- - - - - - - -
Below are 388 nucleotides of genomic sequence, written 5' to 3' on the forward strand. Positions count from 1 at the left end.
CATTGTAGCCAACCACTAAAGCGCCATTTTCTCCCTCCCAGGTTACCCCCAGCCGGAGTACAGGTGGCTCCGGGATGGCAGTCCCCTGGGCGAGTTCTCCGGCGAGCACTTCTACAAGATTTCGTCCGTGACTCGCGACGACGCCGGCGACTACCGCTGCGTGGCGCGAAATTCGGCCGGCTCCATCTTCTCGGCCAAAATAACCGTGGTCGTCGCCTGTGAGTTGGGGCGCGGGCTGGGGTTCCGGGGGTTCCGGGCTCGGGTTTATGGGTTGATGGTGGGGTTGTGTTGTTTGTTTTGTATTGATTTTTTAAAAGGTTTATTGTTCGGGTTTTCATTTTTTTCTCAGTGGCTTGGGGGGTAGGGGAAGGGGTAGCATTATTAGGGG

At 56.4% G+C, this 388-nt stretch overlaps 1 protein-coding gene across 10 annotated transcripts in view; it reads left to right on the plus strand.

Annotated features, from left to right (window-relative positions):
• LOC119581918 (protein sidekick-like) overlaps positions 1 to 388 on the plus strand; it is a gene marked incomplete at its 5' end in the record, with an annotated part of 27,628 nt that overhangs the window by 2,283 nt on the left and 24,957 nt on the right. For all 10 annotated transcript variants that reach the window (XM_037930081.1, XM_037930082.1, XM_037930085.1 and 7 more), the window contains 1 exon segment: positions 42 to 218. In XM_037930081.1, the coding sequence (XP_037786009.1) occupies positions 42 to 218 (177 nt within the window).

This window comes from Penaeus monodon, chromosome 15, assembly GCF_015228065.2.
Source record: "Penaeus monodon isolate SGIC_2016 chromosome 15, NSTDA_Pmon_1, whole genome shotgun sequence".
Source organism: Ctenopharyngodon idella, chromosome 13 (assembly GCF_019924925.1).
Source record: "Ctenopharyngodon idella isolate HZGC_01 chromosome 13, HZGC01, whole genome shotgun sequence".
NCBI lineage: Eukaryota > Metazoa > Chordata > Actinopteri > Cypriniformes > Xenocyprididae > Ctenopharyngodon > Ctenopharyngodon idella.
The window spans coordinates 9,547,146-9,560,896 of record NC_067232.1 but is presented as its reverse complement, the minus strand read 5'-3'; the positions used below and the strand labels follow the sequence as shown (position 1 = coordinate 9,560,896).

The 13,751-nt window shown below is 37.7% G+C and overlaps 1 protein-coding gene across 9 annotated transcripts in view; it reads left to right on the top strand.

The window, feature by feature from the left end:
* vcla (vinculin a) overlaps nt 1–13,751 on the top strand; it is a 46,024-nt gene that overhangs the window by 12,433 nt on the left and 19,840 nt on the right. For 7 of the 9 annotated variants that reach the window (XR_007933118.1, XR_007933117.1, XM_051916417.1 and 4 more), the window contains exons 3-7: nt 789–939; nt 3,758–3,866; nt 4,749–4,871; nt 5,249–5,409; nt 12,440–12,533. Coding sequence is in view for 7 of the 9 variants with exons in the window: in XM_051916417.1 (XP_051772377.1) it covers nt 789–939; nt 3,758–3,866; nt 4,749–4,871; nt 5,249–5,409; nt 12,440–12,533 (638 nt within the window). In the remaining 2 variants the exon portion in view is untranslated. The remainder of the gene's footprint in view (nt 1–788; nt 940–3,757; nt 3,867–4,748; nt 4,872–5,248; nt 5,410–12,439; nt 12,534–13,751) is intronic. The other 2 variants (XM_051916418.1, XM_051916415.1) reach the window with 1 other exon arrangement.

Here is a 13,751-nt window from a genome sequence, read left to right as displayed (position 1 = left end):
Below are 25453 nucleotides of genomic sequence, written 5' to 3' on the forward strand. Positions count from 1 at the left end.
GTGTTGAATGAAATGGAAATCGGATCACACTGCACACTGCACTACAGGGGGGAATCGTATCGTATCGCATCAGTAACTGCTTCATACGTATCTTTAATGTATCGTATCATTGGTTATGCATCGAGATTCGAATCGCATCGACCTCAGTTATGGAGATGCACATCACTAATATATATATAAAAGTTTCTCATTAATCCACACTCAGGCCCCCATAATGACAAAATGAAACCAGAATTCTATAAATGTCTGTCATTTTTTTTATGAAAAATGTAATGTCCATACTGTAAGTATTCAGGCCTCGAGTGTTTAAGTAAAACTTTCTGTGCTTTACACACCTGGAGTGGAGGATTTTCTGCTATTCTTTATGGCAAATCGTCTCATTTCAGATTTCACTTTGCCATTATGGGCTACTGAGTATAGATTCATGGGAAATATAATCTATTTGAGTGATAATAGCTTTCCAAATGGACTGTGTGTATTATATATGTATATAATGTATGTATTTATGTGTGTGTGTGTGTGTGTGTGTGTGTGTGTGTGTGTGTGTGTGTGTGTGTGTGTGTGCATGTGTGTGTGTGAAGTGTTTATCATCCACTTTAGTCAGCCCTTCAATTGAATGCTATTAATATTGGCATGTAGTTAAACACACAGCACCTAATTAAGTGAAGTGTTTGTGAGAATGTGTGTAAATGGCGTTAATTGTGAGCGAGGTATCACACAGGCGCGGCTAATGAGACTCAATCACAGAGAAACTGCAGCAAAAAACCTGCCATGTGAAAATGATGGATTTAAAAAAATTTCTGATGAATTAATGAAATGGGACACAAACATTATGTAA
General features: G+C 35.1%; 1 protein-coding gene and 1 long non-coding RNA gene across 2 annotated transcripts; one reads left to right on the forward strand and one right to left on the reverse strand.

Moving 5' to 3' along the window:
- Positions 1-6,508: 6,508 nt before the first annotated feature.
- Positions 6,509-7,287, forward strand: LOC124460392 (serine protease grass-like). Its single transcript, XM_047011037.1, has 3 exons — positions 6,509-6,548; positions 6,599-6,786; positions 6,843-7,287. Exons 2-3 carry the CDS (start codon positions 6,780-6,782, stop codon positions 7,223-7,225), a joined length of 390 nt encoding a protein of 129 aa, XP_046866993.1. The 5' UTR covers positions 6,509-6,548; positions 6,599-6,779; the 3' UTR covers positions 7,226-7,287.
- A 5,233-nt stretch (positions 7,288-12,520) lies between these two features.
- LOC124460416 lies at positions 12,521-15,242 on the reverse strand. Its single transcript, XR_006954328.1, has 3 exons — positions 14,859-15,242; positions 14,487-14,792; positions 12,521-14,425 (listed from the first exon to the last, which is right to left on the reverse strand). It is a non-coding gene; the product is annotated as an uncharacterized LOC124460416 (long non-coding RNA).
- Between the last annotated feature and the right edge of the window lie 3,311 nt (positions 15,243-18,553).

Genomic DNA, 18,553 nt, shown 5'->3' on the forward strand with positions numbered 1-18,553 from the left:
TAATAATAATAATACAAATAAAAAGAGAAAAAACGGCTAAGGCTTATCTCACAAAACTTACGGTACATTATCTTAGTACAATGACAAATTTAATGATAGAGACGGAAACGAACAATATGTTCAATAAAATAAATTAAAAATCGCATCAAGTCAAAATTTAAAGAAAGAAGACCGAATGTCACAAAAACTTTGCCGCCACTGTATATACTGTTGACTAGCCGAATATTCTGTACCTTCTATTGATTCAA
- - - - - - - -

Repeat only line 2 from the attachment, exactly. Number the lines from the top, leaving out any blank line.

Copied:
CATTGTAGCCAACCACTAAAGCGCCATTTTCTCCCTCCCAGGTTACCCCCAGCCGGAGTACAGGTGGCTCCGGGATGGCAGTCCCCTGGGCGAGTTCTCCGGCGAGCACTTCTACAAGATTTCGTCCGTGACTCGCGACGACGCCGGCGACTACCGCTGCGTGGCGCGAAATTCGGCCGGCTCCATCTTCTCGGCCAAAATAACCGTGGTCGTCGCCTGTGAGTTGGGGCGCGGGCTGGGGTTCCGGGGGTTCCGGGCTCGGGTTTATGGGTTGATGGTGGGGTTGTGTTGTTTGTTTTGTATTGATTTTTTAAAAGGTTTATTGTTCGGGTTTTCATTTTTTTCTCAGTGGCTTGGGGGGTAGGGGAAGGGGTAGCATTATTAGGGG